The Cleaner Side of Google+, Albeit Young with Room to Grow
Upon first login to Google+ you will see a very clean, minimalistic design that is focused around the content first and foremost. Many, including myself, would consider the design of Google+ more aptly aimed at allowing people to focus on smaller bits of information without the overload that is common of spending some time on Facebook. Status updates, app and game notifications, friend chat messages, etc are all distractions and part of the Facebook experience. As Facebook has compounded the number of avenues available to the average user, so has the complication level risen and general “screen clutter” that comes with such a busy interface.
Google+ takes a different approach. A simple left hand side of the main screen allows you to quickly check out the various “streams” that relate to people who make up the circles on your friends list. As a reminder, a circle represent a grouping of people you know by how you view them in real life. So it would make sense that you would be curious to jump between the various groupings of friends you have to see what they are posting. Google+ allows you to do so with the click of a button. This is nice for circles that tend to be too chatty, or diverge on topics which you aren’t as interested in reading about for longer periods of time greater than, say, a few minutes.
Below your streams is the live chat within Google+ that mimics what you would see on your Gmail Chat. This fluid connection between both chat areas is one of the pluses that comes with using Google’s alternative to Facebook – the integrations and seamlessness between products still exists. You can get notifications for Google+ from the upper right hand side of Gmail’s screen, and your chat friends are the same between both services. This creates an easy environment to ease into if you are new to Google+ but are familiar with Gmail already (which many of us are).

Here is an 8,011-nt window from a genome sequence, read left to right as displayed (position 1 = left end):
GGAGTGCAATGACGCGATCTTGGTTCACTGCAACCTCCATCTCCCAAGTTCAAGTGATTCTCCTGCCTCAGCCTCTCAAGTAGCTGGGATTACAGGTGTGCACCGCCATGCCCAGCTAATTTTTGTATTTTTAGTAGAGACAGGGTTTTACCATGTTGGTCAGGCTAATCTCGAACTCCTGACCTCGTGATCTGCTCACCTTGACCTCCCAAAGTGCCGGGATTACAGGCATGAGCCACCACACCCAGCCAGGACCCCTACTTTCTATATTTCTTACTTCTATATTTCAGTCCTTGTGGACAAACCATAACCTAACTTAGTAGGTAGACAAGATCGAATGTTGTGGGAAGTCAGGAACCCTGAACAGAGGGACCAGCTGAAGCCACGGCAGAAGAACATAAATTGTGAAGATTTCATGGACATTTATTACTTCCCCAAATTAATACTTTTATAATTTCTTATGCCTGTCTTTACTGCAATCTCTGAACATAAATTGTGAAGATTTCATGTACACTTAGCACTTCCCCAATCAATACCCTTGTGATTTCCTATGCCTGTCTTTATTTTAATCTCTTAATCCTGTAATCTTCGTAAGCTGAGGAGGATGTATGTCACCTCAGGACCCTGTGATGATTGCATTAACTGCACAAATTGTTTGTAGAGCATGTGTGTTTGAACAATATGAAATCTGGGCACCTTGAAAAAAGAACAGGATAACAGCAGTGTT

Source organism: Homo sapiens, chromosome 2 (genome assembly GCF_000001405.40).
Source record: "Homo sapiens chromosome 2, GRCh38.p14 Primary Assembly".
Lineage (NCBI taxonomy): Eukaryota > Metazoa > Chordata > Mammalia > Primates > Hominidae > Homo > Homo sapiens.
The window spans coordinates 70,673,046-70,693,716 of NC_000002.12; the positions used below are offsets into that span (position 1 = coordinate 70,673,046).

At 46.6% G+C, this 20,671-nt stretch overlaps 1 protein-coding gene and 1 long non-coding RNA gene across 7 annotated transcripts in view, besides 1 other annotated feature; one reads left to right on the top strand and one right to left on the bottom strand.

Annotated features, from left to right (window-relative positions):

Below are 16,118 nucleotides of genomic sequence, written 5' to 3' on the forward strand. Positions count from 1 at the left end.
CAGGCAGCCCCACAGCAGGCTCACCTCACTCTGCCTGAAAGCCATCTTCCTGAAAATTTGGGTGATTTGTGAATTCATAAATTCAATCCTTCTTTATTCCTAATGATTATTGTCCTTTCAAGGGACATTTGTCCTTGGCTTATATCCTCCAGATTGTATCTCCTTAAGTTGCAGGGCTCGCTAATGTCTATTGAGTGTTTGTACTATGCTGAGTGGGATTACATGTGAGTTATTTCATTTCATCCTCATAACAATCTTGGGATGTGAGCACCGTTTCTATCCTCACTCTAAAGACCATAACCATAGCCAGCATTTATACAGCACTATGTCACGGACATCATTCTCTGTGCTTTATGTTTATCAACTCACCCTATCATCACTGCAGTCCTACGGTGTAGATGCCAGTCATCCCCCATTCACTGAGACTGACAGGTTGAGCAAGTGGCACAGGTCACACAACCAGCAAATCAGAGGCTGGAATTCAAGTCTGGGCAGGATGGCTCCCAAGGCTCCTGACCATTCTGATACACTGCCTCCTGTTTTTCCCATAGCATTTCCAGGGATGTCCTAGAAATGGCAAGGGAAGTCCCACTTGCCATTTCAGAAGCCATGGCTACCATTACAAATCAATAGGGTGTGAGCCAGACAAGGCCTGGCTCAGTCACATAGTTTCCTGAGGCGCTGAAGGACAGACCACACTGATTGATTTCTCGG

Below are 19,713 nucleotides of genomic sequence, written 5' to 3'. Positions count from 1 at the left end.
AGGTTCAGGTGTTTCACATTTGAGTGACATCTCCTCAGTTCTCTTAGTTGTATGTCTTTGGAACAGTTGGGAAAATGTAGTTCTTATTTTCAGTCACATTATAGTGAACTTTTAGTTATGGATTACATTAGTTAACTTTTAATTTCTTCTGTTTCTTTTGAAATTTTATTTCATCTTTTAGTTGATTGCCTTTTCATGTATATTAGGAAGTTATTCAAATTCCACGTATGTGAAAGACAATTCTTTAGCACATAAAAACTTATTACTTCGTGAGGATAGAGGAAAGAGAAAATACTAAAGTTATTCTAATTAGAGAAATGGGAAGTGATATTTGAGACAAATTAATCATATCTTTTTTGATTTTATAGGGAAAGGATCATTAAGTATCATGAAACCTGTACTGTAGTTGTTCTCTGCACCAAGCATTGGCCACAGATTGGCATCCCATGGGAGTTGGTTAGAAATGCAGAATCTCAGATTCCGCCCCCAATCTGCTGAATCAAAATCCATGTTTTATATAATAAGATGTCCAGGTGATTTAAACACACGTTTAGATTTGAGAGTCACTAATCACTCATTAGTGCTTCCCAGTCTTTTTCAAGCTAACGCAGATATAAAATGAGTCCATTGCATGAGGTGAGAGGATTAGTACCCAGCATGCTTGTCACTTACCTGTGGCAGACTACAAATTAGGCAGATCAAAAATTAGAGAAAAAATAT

The other facets of Google+ are also welcoming. You can click on Photos to see a nice “thumbnailed” collection of various pictures that have been posted by people in your circles. Your profile page on Google+ is much cleaner than what is seen on Facebook, and resembles the Facebook of pre-2010. Only the important information is shown, along with your most recent posts and +1 activity, with photos that have also been posted. In all this creates a simple one stop shop to share information about yourself without divulging your entire life story as is on the new Facebook.
Two Sides, No Clear Winner
If I had to choose a winner for ease of use between these two products, it would be like placing my flag down in the Coke v Pepsi debate. While one is preferred over the other by the populace, there is no true winner per any reasoned science or otherwise authoritative manner. Preference rules supreme at the end of the day and how you want to approach your social networking experience. While I myself have grown tired of the ever encroaching nature of Facebook’s feel, others may enjoy the fruits that come with such an approach. I recommend you give both services a try before you settle on one, as this will allow you to understand what was meant from my comments above.